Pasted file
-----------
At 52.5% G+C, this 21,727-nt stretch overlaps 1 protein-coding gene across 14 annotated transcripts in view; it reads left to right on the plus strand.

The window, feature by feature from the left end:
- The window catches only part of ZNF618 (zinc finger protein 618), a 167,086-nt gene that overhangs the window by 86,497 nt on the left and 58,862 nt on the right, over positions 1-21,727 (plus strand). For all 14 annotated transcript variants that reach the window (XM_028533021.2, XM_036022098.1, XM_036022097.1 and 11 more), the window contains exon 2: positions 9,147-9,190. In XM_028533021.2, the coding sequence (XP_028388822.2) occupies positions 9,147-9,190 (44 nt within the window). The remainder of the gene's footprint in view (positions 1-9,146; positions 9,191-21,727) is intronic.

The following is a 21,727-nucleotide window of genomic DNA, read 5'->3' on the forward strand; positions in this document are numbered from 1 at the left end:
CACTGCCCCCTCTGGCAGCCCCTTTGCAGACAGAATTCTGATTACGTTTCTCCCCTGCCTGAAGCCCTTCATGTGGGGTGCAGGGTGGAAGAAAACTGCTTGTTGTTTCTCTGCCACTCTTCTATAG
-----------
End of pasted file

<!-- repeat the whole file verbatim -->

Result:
At 52.5% G+C, this 21,727-nt stretch overlaps 1 protein-coding gene across 14 annotated transcripts in view; it reads left to right on the plus strand.

The window, feature by feature from the left end:
- The window catches only part of ZNF618 (zinc finger protein 618), a 167,086-nt gene that overhangs the window by 86,497 nt on the left and 58,862 nt on the right, over positions 1-21,727 (plus strand). For all 14 annotated transcript variants that reach the window (XM_028533021.2, XM_036022098.1, XM_036022097.1 and 11 more), the window contains exon 2: positions 9,147-9,190. In XM_028533021.2, the coding sequence (XP_028388822.2) occupies positions 9,147-9,190 (44 nt within the window). The remainder of the gene's footprint in view (positions 1-9,146; positions 9,191-21,727) is intronic.

The following is a 21,727-nucleotide window of genomic DNA, read 5'->3' on the forward strand; positions in this document are numbered from 1 at the left end:
CACTGCCCCCTCTGGCAGCCCCTTTGCAGACAGAATTCTGATTACGTTTCTCCCCTGCCTGAAGCCCTTCATGTGGGGTGCAGGGTGGAAGAAAACTGCTTGTTGTTTCTCTGCCACTCTTCTATAG